Multicentre study found that adherence to national antibiotic recommendations for neonatal early-onset sepsis was low

Bo M. van der Weijden, Niek B. Achten, Jolita Bekhof, Esther E. Evers, Mylène Berk, Arvid W. A. Kamps, Maarten Rijpert, Gavin W. ten Tusscher, Marlies A. van Houten, Frans B. Plötz

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Aim: Our aim was to evaluate adherence to the Dutch neonatal early-onset sepsis (EOS) guidelines, adapted from UK guidance. We also looked at the effect on antibiotic recommendations and duration. Method: This was a multicentre, prospective observational cross-sectional study carried out in seven hospitals in the Netherlands between 1 September 2018 and 1 November 2019. We enrolled 1024 neonates born at 32 weeks of gestation or later if they demonstrated at least one EOS risk factor or clinical signs of infection. Results: The Dutch guidelines recommended antibiotic treatment for 438/1024 (42.8%) of the neonates designated at risk, but only 186/438 (42.5%) received antibiotics. The guidelines advised withholding antibiotics for 586/1024 (57.2%) of neonates and in 570/586 (97.3%) cases the clinicians adhered to this recommendation. Blood cultures were obtained for 182/186 (97.8%) infants who started antibiotics and only four were positive, for group B streptococci. Antibiotic treatment was continued for more than 3 days in 56/178 (31.5%) neonates, despite a negative blood culture. Conclusion: Low adherence to the Dutch guidelines meant that the majority of neonates did not receive the antibiotic treatment that was recommended, while some antibiotic use was prolonged despite negative blood cultures. The guidelines need to be revised.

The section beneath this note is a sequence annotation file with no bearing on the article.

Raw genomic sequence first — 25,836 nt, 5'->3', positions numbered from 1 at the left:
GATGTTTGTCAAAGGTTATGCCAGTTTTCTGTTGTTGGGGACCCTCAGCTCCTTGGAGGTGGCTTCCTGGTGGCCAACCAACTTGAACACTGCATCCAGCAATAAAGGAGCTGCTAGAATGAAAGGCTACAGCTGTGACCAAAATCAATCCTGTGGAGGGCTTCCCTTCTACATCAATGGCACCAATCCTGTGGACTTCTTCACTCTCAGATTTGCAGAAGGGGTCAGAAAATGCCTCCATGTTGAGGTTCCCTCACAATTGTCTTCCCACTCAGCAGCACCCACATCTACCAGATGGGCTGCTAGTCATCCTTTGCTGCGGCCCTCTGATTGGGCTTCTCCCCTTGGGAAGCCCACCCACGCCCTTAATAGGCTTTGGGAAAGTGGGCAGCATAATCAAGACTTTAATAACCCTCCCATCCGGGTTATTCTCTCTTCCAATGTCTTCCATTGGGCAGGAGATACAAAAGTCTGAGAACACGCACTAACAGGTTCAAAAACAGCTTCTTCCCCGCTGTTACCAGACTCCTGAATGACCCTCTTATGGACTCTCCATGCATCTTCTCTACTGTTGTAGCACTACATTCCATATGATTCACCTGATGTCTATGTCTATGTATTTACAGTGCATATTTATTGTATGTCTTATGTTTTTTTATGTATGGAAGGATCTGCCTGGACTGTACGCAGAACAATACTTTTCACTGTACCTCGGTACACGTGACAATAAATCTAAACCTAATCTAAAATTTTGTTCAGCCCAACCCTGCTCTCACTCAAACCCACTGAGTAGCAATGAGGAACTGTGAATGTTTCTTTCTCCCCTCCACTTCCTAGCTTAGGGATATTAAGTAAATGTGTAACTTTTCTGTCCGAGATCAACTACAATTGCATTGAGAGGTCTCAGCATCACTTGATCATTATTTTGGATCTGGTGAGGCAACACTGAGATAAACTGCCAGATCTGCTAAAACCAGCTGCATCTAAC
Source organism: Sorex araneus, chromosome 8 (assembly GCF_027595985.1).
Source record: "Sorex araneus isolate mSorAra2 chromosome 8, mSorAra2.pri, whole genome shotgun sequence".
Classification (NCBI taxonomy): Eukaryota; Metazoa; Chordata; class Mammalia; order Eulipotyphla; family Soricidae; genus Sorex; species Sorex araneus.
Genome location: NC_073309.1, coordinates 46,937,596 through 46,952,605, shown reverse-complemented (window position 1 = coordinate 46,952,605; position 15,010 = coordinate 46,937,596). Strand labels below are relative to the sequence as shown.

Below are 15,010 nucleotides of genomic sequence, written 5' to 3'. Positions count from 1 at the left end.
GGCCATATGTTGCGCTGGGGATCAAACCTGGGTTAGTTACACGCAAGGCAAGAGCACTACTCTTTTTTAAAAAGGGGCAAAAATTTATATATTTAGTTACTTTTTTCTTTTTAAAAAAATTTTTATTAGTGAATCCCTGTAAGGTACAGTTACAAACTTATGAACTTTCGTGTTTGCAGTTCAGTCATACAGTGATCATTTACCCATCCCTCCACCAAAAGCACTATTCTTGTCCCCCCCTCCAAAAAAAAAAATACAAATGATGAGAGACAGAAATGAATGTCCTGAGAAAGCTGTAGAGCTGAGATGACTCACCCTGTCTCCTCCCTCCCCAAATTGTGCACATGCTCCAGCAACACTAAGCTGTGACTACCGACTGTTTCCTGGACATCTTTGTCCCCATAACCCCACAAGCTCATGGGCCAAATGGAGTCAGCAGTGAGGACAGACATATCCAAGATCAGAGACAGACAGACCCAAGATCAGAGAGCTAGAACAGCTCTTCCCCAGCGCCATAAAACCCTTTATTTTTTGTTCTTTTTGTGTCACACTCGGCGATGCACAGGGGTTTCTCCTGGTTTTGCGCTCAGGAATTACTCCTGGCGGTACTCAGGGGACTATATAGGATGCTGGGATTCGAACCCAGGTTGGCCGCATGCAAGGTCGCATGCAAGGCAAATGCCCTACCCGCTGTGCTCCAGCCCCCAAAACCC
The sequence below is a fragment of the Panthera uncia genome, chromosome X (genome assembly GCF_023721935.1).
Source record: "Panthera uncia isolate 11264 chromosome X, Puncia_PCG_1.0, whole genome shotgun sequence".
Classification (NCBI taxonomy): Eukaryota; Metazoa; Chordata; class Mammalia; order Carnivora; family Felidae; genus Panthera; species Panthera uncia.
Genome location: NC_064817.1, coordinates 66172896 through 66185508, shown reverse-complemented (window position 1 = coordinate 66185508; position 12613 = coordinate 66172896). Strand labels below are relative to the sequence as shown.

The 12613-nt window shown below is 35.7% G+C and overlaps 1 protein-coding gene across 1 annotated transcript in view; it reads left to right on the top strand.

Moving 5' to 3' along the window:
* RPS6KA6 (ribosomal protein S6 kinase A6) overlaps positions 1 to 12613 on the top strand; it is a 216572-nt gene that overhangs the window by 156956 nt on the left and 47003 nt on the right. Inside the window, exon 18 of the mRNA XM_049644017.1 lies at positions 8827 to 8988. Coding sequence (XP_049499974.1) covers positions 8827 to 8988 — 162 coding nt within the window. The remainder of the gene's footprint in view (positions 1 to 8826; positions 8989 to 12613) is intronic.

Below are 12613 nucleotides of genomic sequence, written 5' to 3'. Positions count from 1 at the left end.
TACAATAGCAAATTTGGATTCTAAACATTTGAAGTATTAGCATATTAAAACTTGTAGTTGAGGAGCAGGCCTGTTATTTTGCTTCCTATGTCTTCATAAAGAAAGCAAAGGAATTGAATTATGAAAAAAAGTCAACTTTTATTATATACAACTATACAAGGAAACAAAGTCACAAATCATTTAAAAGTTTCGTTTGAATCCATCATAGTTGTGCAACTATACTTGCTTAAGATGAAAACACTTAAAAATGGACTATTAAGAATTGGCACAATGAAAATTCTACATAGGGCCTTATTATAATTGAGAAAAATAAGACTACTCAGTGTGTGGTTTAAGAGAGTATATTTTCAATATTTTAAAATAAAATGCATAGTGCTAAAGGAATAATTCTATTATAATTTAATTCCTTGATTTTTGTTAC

Original languageEnglish
Pages (from-to)791-798
Number of pages8
JournalActa paediatrica (Oslo, Norway
Issue number3
Publication statusPublished - Mar 2021


  • adherence
  • antibiotic treatment
  • early-onset sepsis
  • guidelines
  • neonates

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